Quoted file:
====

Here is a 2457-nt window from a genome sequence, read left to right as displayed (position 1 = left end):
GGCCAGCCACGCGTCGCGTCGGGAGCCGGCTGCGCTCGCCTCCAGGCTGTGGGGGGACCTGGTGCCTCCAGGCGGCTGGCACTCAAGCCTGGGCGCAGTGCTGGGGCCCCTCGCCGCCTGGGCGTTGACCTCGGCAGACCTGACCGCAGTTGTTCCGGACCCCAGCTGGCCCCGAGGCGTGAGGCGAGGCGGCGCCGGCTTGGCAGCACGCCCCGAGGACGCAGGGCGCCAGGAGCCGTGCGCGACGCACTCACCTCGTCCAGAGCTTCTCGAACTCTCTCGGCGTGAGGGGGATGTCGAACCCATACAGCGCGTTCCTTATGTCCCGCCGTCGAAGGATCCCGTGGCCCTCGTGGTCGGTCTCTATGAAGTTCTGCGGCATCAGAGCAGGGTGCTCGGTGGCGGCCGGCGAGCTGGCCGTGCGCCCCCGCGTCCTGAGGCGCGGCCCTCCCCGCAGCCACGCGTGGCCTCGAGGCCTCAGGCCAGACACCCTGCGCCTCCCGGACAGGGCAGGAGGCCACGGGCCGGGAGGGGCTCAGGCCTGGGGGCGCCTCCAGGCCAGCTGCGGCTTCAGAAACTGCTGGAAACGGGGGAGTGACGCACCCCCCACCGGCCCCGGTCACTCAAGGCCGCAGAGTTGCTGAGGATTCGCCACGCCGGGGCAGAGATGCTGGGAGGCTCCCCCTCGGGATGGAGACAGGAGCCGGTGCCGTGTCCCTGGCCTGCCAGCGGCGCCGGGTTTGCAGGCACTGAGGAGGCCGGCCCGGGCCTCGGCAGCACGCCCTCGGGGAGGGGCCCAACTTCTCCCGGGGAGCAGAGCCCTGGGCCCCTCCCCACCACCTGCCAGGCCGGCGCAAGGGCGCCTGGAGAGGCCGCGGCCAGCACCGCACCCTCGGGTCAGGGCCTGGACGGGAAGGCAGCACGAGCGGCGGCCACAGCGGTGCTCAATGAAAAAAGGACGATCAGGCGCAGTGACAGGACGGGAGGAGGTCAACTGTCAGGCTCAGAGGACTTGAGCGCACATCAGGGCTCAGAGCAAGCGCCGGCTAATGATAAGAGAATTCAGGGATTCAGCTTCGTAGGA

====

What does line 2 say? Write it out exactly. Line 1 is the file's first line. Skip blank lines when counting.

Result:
GGCCAGCCACGCGTCGCGTCGGGAGCCGGCTGCGCTCGCCTCCAGGCTGTGGGGGGACCTGGTGCCTCCAGGCGGCTGGCACTCAAGCCTGGGCGCAGTGCTGGGGCCCCTCGCCGCCTGGGCGTTGACCTCGGCAGACCTGACCGCAGTTGTTCCGGACCCCAGCTGGCCCCGAGGCGTGAGGCGAGGCGGCGCCGGCTTGGCAGCACGCCCCGAGGACGCAGGGCGCCAGGAGCCGTGCGCGACGCACTCACCTCGTCCAGAGCTTCTCGAACTCTCTCGGCGTGAGGGGGATGTCGAACCCATACAGCGCGTTCCTTATGTCCCGCCGTCGAAGGATCCCGTGGCCCTCGTGGTCGGTCTCTATGAAGTTCTGCGGCATCAGAGCAGGGTGCTCGGTGGCGGCCGGCGAGCTGGCCGTGCGCCCCCGCGTCCTGAGGCGCGGCCCTCCCCGCAGCCACGCGTGGCCTCGAGGCCTCAGGCCAGACACCCTGCGCCTCCCGGACAGGGCAGGAGGCCACGGGCCGGGAGGGGCTCAGGCCTGGGGGCGCCTCCAGGCCAGCTGCGGCTTCAGAAACTGCTGGAAACGGGGGAGTGACGCACCCCCCACCGGCCCCGGTCACTCAAGGCCGCAGAGTTGCTGAGGATTCGCCACGCCGGGGCAGAGATGCTGGGAGGCTCCCCCTCGGGATGGAGACAGGAGCCGGTGCCGTGTCCCTGGCCTGCCAGCGGCGCCGGGTTTGCAGGCACTGAGGAGGCCGGCCCGGGCCTCGGCAGCACGCCCTCGGGGAGGGGCCCAACTTCTCCCGGGGAGCAGAGCCCTGGGCCCCTCCCCACCACCTGCCAGGCCGGCGCAAGGGCGCCTGGAGAGGCCGCGGCCAGCACCGCACCCTCGGGTCAGGGCCTGGACGGGAAGGCAGCACGAGCGGCGGCCACAGCGGTGCTCAATGAAAAAAGGACGATCAGGCGCAGTGACAGGACGGGAGGAGGTCAACTGTCAGGCTCAGAGGACTTGAGCGCACATCAGGGCTCAGAGCAAGCGCCGGCTAATGATAAGAGAATTCAGGGATTCAGCTTCGTAGGA